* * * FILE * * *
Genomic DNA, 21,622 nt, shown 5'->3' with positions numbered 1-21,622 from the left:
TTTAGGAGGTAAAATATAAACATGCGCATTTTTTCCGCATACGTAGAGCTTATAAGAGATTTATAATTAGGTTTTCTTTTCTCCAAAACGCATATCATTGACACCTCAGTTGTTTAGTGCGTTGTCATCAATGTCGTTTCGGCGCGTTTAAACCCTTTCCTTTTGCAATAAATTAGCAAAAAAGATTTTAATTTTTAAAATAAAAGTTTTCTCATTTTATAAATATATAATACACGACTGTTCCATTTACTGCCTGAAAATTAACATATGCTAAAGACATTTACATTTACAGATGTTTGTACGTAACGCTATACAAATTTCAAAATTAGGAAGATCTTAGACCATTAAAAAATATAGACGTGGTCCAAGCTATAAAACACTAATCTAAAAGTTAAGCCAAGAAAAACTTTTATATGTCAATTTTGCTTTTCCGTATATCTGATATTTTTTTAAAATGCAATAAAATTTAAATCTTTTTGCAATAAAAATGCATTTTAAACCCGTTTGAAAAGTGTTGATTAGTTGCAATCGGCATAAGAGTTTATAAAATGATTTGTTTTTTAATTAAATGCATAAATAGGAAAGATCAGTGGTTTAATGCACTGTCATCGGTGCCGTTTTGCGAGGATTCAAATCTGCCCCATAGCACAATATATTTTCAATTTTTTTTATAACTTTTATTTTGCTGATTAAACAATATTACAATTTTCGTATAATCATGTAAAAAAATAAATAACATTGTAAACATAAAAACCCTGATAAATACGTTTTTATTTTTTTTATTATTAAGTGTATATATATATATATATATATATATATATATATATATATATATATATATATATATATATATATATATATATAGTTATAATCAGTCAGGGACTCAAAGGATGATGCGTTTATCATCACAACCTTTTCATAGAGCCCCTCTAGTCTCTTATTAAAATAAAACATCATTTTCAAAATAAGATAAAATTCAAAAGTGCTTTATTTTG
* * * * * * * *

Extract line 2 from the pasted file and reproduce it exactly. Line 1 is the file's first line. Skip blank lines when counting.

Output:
TTTAGGAGGTAAAATATAAACATGCGCATTTTTTCCGCATACGTAGAGCTTATAAGAGATTTATAATTAGGTTTTCTTTTCTCCAAAACGCATATCATTGACACCTCAGTTGTTTAGTGCGTTGTCATCAATGTCGTTTCGGCGCGTTTAAACCCTTTCCTTTTGCAATAAATTAGCAAAAAAGATTTTAATTTTTAAAATAAAAGTTTTCTCATTTTATAAATATATAATACACGACTGTTCCATTTACTGCCTGAAAATTAACATATGCTAAAGACATTTACATTTACAGATGTTTGTACGTAACGCTATACAAATTTCAAAATTAGGAAGATCTTAGACCATTAAAAAATATAGACGTGGTCCAAGCTATAAAACACTAATCTAAAAGTTAAGCCAAGAAAAACTTTTATATGTCAATTTTGCTTTTCCGTATATCTGATATTTTTTTAAAATGCAATAAAATTTAAATCTTTTTGCAATAAAAATGCATTTTAAACCCGTTTGAAAAGTGTTGATTAGTTGCAATCGGCATAAGAGTTTATAAAATGATTTGTTTTTTAATTAAATGCATAAATAGGAAAGATCAGTGGTTTAATGCACTGTCATCGGTGCCGTTTTGCGAGGATTCAAATCTGCCCCATAGCACAATATATTTTCAATTTTTTTTATAACTTTTATTTTGCTGATTAAACAATATTACAATTTTCGTATAATCATGTAAAAAAATAAATAACATTGTAAACATAAAAACCCTGATAAATACGTTTTTATTTTTTTTATTATTAAGTGTATATATATATATATATATATATATATATATATATATATATATATATATATATATATATATATATATATATAGTTATAATCAGTCAGGGACTCAAAGGATGATGCGTTTATCATCACAACCTTTTCATAGAGCCCCTCTAGTCTCTTATTAAAATAAAACATCATTTTCAAAATAAGATAAAATTCAAAAGTGCTTTATTTTG